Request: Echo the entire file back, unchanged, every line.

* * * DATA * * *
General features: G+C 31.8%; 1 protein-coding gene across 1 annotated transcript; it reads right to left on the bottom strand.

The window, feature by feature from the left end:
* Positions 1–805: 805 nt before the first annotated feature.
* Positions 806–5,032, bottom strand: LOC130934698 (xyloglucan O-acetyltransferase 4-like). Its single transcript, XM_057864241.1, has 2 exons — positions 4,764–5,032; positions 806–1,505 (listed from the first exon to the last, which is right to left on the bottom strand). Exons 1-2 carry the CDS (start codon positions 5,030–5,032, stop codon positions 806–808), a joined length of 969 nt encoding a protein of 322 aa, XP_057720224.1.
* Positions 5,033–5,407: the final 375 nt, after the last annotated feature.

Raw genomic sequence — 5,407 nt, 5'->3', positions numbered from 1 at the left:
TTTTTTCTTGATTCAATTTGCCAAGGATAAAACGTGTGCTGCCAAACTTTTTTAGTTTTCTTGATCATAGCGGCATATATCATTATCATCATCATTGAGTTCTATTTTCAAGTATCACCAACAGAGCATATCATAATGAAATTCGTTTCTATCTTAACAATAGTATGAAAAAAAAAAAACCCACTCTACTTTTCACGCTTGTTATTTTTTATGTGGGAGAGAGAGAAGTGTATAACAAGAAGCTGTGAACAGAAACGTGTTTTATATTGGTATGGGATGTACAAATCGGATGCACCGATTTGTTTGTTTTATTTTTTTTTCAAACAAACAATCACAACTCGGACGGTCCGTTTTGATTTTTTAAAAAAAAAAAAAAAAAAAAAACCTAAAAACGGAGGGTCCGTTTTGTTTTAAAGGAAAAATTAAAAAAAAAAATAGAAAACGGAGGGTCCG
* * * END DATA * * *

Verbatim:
General features: G+C 31.8%; 1 protein-coding gene across 1 annotated transcript; it reads right to left on the bottom strand.

The window, feature by feature from the left end:
* Positions 1–805: 805 nt before the first annotated feature.
* Positions 806–5,032, bottom strand: LOC130934698 (xyloglucan O-acetyltransferase 4-like). Its single transcript, XM_057864241.1, has 2 exons — positions 4,764–5,032; positions 806–1,505 (listed from the first exon to the last, which is right to left on the bottom strand). Exons 1-2 carry the CDS (start codon positions 5,030–5,032, stop codon positions 806–808), a joined length of 969 nt encoding a protein of 322 aa, XP_057720224.1.
* Positions 5,033–5,407: the final 375 nt, after the last annotated feature.

Raw genomic sequence — 5,407 nt, 5'->3', positions numbered from 1 at the left:
TTTTTTCTTGATTCAATTTGCCAAGGATAAAACGTGTGCTGCCAAACTTTTTTAGTTTTCTTGATCATAGCGGCATATATCATTATCATCATCATTGAGTTCTATTTTCAAGTATCACCAACAGAGCATATCATAATGAAATTCGTTTCTATCTTAACAATAGTATGAAAAAAAAAAAACCCACTCTACTTTTCACGCTTGTTATTTTTTATGTGGGAGAGAGAGAAGTGTATAACAAGAAGCTGTGAACAGAAACGTGTTTTATATTGGTATGGGATGTACAAATCGGATGCACCGATTTGTTTGTTTTATTTTTTTTTCAAACAAACAATCACAACTCGGACGGTCCGTTTTGATTTTTTAAAAAAAAAAAAAAAAAAAAAACCTAAAAACGGAGGGTCCGTTTTGTTTTAAAGGAAAAATTAAAAAAAAAAATAGAAAACGGAGGGTCCG